Just one week after talking about how he’s in trouble, Tony Stewart gets the Shout Out today. This was the kind of week where Tony had his old swagger back. He was racing well and having fun, at one point he messed with his crew saying he was coming in to pit out of the blue then laughed over the radio instead.
Smoke qualified third, his best on the season, and he ran in the top ten all day. A lot of that was in the top five. The #14 got shuffled around a bit in all the cautions and restarts on the back end of the race, but he finished 7th. This is good for Tony, and this is good for NASCAR. Yes there is a youth movement going on in NASCAR not seen since the late 90s, but a jovial Tony Stewart is the best Tony Stewart.
The 7th place finish puts him 45 points off of 30th place Brian Scott. Through the first 15 races, Scott has an average finish of 27.9. Tony has a 19.4 through his seven races since he came back from injury. Let’s call it an average of a 9 point gain every week by Stewart based off the numbers we have already. There are 11 races left until the Chase. The averages are in Tony Stewart’s favor to get in the top 30 in points. With the way his car ran at Michigan, there is reason to believe that Stewart could pull off that win to qualify into the Chase. Of the 11 races left before the Chase cut off, Tony has won at 9 of the tracks. Granted, some were years ago, I was surprised to see his last Bristol win was in 2001, (Chase Elliott was in kindergarten) but he still has a W there. Darlington and Kentucky are the only ones in that stretch he hasn’t won at and Kentucky will have the same aero as Michigan. I would love to see Tony pull this off, qual for the Chase, and retire with a big shit eating grin on his face.
So that was a lengthy Shout Out/Tony Update, but I still want to flag one more Shout Out for Michigan. Jamie McMurray pulled off a stealth run at Michigan. He ran in top 15ish for the first half of the race and once the cautions started flying frequently, he fell back into the 20s. As late as lap 180, he was down in 19th place. Over the last cluster of restarts, Jamie Mac surged to the front and snuck into a 9th place finish in a classic “Where the hell did he come from?” The #1 car is sitting 14th on the Chase grid only ten points to the good above Blaney. He needs these top 10s if he wants to be in the conversation come fall.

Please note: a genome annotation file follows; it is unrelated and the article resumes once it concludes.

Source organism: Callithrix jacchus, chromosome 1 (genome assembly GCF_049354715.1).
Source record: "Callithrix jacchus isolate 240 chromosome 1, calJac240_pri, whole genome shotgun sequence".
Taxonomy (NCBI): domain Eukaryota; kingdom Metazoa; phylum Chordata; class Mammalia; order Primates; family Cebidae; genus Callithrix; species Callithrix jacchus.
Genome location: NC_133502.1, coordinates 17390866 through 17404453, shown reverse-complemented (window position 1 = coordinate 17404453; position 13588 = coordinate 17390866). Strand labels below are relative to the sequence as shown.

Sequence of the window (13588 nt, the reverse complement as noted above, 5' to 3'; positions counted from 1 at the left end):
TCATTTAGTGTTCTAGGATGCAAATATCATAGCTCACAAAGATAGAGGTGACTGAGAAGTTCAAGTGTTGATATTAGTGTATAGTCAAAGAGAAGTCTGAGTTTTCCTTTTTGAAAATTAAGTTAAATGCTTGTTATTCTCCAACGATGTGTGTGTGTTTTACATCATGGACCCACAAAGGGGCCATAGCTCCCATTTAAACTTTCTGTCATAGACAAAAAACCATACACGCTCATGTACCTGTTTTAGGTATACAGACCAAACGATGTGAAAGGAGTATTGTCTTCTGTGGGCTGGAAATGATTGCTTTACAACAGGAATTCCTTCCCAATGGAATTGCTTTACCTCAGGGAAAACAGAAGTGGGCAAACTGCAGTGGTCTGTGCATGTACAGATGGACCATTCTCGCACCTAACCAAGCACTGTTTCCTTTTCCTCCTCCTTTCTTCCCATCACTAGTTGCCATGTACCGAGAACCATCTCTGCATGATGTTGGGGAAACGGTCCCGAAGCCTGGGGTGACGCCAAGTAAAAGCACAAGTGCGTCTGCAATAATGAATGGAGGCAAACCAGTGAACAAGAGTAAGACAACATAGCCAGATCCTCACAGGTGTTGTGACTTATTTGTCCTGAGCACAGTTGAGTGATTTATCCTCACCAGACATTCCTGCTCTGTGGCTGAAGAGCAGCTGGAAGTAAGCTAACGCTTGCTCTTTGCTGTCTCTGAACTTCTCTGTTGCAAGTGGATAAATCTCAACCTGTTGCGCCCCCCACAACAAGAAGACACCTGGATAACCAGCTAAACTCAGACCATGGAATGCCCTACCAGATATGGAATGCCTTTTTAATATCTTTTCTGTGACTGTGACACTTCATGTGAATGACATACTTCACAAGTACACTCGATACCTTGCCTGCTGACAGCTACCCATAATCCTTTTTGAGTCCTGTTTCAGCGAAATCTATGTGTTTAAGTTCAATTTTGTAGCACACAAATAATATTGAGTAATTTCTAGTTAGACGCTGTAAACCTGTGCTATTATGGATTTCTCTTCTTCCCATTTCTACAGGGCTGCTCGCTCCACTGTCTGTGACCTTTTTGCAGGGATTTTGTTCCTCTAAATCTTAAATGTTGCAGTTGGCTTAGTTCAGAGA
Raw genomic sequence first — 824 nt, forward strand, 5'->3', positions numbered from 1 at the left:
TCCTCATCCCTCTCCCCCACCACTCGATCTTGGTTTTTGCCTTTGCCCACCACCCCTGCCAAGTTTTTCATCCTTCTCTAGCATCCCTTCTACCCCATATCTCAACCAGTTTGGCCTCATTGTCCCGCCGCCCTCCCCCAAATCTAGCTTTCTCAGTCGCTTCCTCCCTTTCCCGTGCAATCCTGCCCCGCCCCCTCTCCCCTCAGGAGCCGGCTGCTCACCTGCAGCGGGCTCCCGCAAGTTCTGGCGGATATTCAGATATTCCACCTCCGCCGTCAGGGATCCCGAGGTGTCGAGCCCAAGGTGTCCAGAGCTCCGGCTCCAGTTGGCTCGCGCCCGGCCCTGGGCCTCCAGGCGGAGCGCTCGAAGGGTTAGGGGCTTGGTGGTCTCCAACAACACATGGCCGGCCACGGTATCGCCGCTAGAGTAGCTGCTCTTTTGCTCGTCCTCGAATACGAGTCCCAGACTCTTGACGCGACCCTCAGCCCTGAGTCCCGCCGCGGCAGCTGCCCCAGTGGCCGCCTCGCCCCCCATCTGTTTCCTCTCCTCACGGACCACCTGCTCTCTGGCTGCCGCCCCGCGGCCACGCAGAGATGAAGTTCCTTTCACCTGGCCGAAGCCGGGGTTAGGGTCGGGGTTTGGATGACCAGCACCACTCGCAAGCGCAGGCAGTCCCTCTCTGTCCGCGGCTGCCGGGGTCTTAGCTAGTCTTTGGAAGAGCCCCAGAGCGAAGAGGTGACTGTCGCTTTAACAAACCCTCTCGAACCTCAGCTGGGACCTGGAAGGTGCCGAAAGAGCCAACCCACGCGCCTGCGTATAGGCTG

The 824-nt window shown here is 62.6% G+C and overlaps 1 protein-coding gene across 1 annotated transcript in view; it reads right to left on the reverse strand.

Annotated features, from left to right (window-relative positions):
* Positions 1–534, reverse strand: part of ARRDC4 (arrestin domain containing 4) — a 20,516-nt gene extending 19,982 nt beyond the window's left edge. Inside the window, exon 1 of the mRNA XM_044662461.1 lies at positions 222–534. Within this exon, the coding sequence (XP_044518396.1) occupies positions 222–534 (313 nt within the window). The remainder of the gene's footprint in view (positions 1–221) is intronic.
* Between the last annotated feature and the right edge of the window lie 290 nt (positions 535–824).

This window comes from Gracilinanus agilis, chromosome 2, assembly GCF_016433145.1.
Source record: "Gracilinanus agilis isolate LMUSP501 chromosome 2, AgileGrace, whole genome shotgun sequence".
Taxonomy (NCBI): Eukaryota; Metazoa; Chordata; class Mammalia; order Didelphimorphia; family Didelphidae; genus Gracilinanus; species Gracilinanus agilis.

Pit Stall 13 Update
The magical pit stall this week went to Martin Truex Jr in the 78 Furniture Row Team.
Truex’s finish of 12th would be good by most people’s standards, however, after the epic beatdown dished out for the Coke 600, I’m sure the team would have expected more. The fact that he did so well is a testament to his crew though. Early on in the race, Truex made contact with Bowyer’s #15 who was running a lap down. He spun but managed to not hit a thing. NASCAR penalized the team though for a flared out fender. Personally, I thought it was an iffy call since it was visibly damage from the contact, but eh, not my call, NASCAR doesn’t pay me to do it. The team rallied to a good finish and frankly, runs like that are the ones that make or break a championship season.
- 17th – #21 Ryan Blaney – Ran top 10 at times but contact with the wall dropped him back to a 17th place finish. Still in the Chase grid via points.
- 27th – #55 Cole Whitt – Still with the swapped numbers for some reason, matched his best non-plate race and finished on the lead lap. That’s a solid day for Premium.
- 30th – #30 Josh Wise – Ran a couple laps off the pace but not bad for a minnow car.
- 31st – #98 Reed Sorensen – Attrition helped get them up to this spot
On to Sonoma!
Oh snap! NASCAR is going to turn left AND right next week!
The traveling circus we all love is going west to Sonoma for one of the two road course races. The sport doesn’t really have true ringers anymore when it comes to turning in both directions. Boris Said can’t get a top shelf car and compete for the win anymore when top drivers need to run every race and are much better rounded than back in the day. However…. we do get some different people in the conversation for Sonoma and The Glen than on the circle tracks.
Ambrose and Montoya are gone, but anything short of a W is unacceptable for AJ Allmendinger and the 47 team. His team’s performance has been improving across the board since he joined JTG Daughtry, but the Dinger is the closest we have to a road course ringer in modern NASCAR.
The Dinger’s NASCAR W came at The Glen though. Tony Stewart and Kyle Busch are the only active drivers with multiple wins at Sonoma. Truex won there running for MWR a couple years back and could easily win again. Still, got to throw out the advantage for Allmendinger. The JTG Daughtry team will swing for the fences and expect a home run.